World ORS Day 2019: Know How ORT And ORS Helps Save Lives

On this World ORS Day, here are a few things that ORS and ORS helps in. You should know that how it majorly helps in saving lives.

Tavishi Dogra
Written by: Tavishi DograPublished at: Jul 29, 2019
World ORS Day 2019: Know How ORT And ORS Helps Save Lives

Diseases arising from diarrhea are very common among young children and are a leading child killer in developing countries. About 1.2 million children die from dehydration due to diarrhoeal diseases every year, 80% of them in the first two years of life. Oral Rehydration Therapy (ORT), a simple, cost-effective treatment given at home using either packet of Oral Rehydration Salts (ORS) or a simple home solution of sugar, salt and water can prevent about 90% of child deaths from diarrhoeal dehydration. UNICEF and its partners have helped ensure that nearly 80 percent of children in more than 45 countries suffering from diarrhea are treated with ORT.

The crucial breakthrough has been the discovery of Oral Rehydration Therapy (ORT) and its vital importance arises from the fact that it can stop dehydration, caused by the draining of the child's body as a result of diarrhoeal infection. ORT helps save thousands of children's lives each year, indicating substantial progress in achieving the goal of halving child death rate from diarrhoeal diseases. The simple method of using ORS or the home solution of sugar, salt and water can prevent diarrhea from becoming the world's leading killer of children.

Earlier, treatment could be undertaken only by qualified nurses or doctors using expensive intravenous feeding in remote hospitals. But with the discovery of ORT, the treatment can be done at the home of the mother by giving her child the right mix of sugar, salt, and water or by using ORS packets. While a substantial reduction in diarrhea-related cases due to dehydration has happened, globally more work needs to be done. The ‘ORS/ORT package’ has to be routed through the government and through NGOs to reach thousands of parents and children who need it.

Also read: World Hepatitis Day 2019: Understanding Hepatitis A and B

Diarrhea and how ORT works

Diarrhea is the passage of watery stools. Body fluids and salts are quickly lost from the body. The child becomes dry (dehydrated) and this is very dangerous and may even lead to the death of the child in case of extreme conditions. Diarrhea is caused by bacteria or viruses, which we carry due to unclean water, dirty hands at mealtime and spoilt food. Children who are malnourished suffer much more, and in turn, diarrhea weakens the children and intensifies the malnourishment. However, it must be noted that there will always be some degree of dehydration and it is only the draining of too much fluid from the body that could cause death.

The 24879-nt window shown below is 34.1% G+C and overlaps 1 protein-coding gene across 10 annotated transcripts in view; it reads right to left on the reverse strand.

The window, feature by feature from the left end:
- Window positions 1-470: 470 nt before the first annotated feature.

Also read: All About Hepatitis E: Symptoms, Causes And Treatment

Diarrhea can be prevented through exclusive breastfeeding, improved weaning practices, use of lavatories, measles immunization, washing hands (the baby's as well), keeping water and food clean, washing hands with soap before touching food and sanitary disposal of stools.

What Oral Rehydration Therapy (ORT) does is that it replaces essential body fluids and salts that a child loses in critical quantities during attacks of diarrhea. The treatment consists of using ORS packets with water or by using common salt and sugar mixed in one liter of clean drinking water given to the child by mouth.

How is ORT administered?

Molasses and other forms of raw sugar can be used instead of white sugar as these contain more potassium than white sugar.  The alternative solutions include breast milk, gruels (diluted mixtures of cooked cereals and water), carrot soup, green coconut water or water from the cleanest possible source brought to boil and cooled, rice water, fresh fruit juice, light tea. One can also use the pre-packed formula Oral Rehydration Salts (ORS) available in a sachet to make a liter of solution. All this will bring down the prospects of dehydration and loss of fluids in children particularly. 

(With inputs from Dr. Chetan Ginigeri, Consultant – Pediatrics and Pediatric Intensive Care, Aster CMI Hospital)

Read more on Other Diseases